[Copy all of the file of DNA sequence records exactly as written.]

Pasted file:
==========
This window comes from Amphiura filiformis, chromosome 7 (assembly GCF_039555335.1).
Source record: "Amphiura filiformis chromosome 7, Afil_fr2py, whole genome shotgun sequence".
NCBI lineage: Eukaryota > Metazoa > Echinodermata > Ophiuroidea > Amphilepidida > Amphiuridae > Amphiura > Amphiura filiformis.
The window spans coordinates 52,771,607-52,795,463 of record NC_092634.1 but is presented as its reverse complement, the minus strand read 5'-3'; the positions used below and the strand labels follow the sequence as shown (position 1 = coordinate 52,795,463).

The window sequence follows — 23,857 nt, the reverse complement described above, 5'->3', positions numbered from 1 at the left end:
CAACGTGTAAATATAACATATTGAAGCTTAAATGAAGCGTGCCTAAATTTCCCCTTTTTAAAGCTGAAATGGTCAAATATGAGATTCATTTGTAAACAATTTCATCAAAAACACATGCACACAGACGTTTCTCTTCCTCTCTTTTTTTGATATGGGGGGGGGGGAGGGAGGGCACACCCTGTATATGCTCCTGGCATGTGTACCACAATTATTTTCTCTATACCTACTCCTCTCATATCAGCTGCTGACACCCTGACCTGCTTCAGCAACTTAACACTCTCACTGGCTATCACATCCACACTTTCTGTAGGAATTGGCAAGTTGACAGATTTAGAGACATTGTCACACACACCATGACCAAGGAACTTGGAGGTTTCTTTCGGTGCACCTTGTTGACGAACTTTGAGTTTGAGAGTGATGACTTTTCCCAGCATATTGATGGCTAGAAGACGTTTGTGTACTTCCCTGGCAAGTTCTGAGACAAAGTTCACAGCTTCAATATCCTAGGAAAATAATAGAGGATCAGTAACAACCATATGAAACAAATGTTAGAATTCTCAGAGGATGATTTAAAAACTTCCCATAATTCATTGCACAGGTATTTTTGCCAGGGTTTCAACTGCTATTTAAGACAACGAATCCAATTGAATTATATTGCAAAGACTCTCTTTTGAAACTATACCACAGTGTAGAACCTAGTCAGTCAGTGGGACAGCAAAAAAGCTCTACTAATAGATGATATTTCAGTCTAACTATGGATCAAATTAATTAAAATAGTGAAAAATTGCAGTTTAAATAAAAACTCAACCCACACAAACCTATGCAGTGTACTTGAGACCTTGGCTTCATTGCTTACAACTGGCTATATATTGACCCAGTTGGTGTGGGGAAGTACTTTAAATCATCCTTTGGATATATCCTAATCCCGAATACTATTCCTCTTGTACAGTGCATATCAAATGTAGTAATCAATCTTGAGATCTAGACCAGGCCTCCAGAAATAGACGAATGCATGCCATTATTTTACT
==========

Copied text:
This window comes from Amphiura filiformis, chromosome 7 (assembly GCF_039555335.1).
Source record: "Amphiura filiformis chromosome 7, Afil_fr2py, whole genome shotgun sequence".
NCBI lineage: Eukaryota > Metazoa > Echinodermata > Ophiuroidea > Amphilepidida > Amphiuridae > Amphiura > Amphiura filiformis.
The window spans coordinates 52,771,607-52,795,463 of record NC_092634.1 but is presented as its reverse complement, the minus strand read 5'-3'; the positions used below and the strand labels follow the sequence as shown (position 1 = coordinate 52,795,463).

The window sequence follows — 23,857 nt, the reverse complement described above, 5'->3', positions numbered from 1 at the left end:
CAACGTGTAAATATAACATATTGAAGCTTAAATGAAGCGTGCCTAAATTTCCCCTTTTTAAAGCTGAAATGGTCAAATATGAGATTCATTTGTAAACAATTTCATCAAAAACACATGCACACAGACGTTTCTCTTCCTCTCTTTTTTTGATATGGGGGGGGGGGAGGGAGGGCACACCCTGTATATGCTCCTGGCATGTGTACCACAATTATTTTCTCTATACCTACTCCTCTCATATCAGCTGCTGACACCCTGACCTGCTTCAGCAACTTAACACTCTCACTGGCTATCACATCCACACTTTCTGTAGGAATTGGCAAGTTGACAGATTTAGAGACATTGTCACACACACCATGACCAAGGAACTTGGAGGTTTCTTTCGGTGCACCTTGTTGACGAACTTTGAGTTTGAGAGTGATGACTTTTCCCAGCATATTGATGGCTAGAAGACGTTTGTGTACTTCCCTGGCAAGTTCTGAGACAAAGTTCACAGCTTCAATATCCTAGGAAAATAATAGAGGATCAGTAACAACCATATGAAACAAATGTTAGAATTCTCAGAGGATGATTTAAAAACTTCCCATAATTCATTGCACAGGTATTTTTGCCAGGGTTTCAACTGCTATTTAAGACAACGAATCCAATTGAATTATATTGCAAAGACTCTCTTTTGAAACTATACCACAGTGTAGAACCTAGTCAGTCAGTGGGACAGCAAAAAAGCTCTACTAATAGATGATATTTCAGTCTAACTATGGATCAAATTAATTAAAATAGTGAAAAATTGCAGTTTAAATAAAAACTCAACCCACACAAACCTATGCAGTGTACTTGAGACCTTGGCTTCATTGCTTACAACTGGCTATATATTGACCCAGTTGGTGTGGGGAAGTACTTTAAATCATCCTTTGGATATATCCTAATCCCGAATACTATTCCTCTTGTACAGTGCATATCAAATGTAGTAATCAATCTTGAGATCTAGACCAGGCCTCCAGAAATAGACGAATGCATGCCATTATTTTACT